A black background with the words “Stage The Future,” in 3D font. A cute, children’s book-esque depiction of a silver robot holding a skull is reclining atop the word “Future.”

Stage the Future 2: The Second International Conference on Science Fiction Theatre

Sponsored by ASU’s Center for Science and the Imagination and the Herberger Institute for Design and the Arts

Call for papers: submissions due by January 15, 2015 to stagethefuture@gmail.com – see below for submission guidelines

Following a successful first conference in the UK, Stage the Future 2 invites abstract submissions for the second annual international science fiction theatre conference to be hosted at Arizona State University on March 6-7, 2015. We welcome papers, panels, and performances that examine and explore the unique attributes live performance offers to science fiction and those that science fiction offers to live performance.

Science fiction theatre has been steadily emerging and growing into a diverse and global community of artists – from the Science Fiction Theatre Company of Boston, Gideon Productions, OtherWorld and the Vampire Cowboys Theatre in the US to Superbolt, WholeHog, and Stars or Mars in the UK, as well as the annual Sci-Fest theatre festival in Los Angeles – who recognize that the stage has singular qualities, different from literature and film, for engaging the technical and scientific advancements of our modern age.

The stage can offer wholly unique and original experiences of science fiction that move beyond the boundaries of other mediums. As Susan Sontag has suggested, science fiction literature and film are frequently viewed as two halves of a binary, wherein novels are structured around the intellectual intricacies of hard science, while film provides the viewer with the sensory experience of “science.” Theatre, however, is a platform for both intellectual and sensual elaborations that can transcend such binaries. In this spirit, we call for artists, scholars, critics, and scientists to share ideas on how science fiction theatre may better explore the complexities and contradictions of contemporary scientific practice, particularly in the context of STEM education, sustainable innovation, gender and racial equality, and rational engagement with religion and experiences of the metaphysical.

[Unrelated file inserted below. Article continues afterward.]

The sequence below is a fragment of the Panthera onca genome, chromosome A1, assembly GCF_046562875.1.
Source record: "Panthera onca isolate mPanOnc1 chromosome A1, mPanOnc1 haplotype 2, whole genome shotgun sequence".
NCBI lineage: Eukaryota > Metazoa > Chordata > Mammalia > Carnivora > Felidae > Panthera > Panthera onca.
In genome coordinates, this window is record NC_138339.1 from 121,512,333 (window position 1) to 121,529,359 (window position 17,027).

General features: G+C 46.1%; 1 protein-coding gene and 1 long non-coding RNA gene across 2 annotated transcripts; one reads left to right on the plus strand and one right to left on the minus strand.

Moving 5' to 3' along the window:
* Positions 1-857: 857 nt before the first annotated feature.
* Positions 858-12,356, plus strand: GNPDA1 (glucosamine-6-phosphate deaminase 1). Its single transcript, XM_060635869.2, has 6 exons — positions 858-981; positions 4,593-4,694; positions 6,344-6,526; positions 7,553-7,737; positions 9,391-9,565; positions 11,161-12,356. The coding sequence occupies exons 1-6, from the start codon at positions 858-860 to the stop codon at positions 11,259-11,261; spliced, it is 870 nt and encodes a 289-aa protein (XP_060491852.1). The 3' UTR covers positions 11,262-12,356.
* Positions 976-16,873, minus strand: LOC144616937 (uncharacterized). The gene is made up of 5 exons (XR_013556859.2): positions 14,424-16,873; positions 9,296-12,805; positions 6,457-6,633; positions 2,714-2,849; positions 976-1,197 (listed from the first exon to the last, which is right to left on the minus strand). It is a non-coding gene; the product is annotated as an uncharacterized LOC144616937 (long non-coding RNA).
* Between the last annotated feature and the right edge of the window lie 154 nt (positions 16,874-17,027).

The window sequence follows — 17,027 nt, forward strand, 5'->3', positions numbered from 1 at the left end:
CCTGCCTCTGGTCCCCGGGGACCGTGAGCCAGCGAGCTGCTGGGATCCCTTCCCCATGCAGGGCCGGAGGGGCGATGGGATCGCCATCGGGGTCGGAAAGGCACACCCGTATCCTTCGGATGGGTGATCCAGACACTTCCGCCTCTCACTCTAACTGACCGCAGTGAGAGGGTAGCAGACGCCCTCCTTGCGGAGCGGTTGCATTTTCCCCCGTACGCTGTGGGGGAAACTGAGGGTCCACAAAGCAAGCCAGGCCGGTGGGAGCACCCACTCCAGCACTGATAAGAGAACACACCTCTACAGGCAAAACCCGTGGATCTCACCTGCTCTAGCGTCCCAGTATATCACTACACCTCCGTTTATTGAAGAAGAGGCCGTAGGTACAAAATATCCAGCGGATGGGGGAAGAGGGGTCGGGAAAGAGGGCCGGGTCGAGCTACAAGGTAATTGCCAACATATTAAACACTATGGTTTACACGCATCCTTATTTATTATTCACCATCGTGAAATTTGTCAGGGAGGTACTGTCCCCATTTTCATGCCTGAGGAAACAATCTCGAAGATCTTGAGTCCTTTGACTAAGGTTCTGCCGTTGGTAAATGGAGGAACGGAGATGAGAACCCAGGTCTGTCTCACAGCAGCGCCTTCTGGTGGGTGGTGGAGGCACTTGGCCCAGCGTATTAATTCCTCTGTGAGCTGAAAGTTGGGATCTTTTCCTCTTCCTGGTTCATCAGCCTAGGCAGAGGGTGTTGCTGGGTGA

In addition to traditional notions of theatre, we welcome diverse views on not just what is considered science fiction, but also what can be considered theatrical engagement with science fiction. Dancers, digital and social media artists, and musicians are equally encouraged to present material that engages science fiction themes for live audiences that are either physically or tele-present.

The conference welcomes proposals for presentations, roundtables and performances from any discipline and theoretical perspective. Please send a title and a 300 word abstract (as a Word document) for a 20 minute paper or a performance, along with your name, affiliation, and 100 word biography, to stagethefuture@gmail.com by January 15, 2015.

Topics might include but are not limited to:

–Future and alternate histories
–Utopias, dystopias, political SF theatre
–Non-human and post-human characters
–Steampunk, cyberpunk, and other -punks on stage
–Space opera and science fiction opera
–Apocalypse and post-apocalyptic societies
–Genetic engineering, cyborgs, clones, A.I.
–Ecological science fiction
–Science fiction and dance
–Menippean satire
–Planetary romance
–Adapting science fiction
–Contemporary fantasy and horror theatres

Papers presented at the conference will be considered for publication.

The conference is organized by: Christos Callow, PhD candidate, Birkbeck, University of London; Susan Gray, PhD candidate, Royal Holloway, University of London; Boyd Branch, Visiting Assistant Professor, Arizona State University; Carol Stewart, PhD candidate and Instructor, Bellarmine University; Lance Gharavi, Associate Professor, Arizona State University; and Carrie J. Cole, Assistant Professor, Indiana University of Pennsylvania.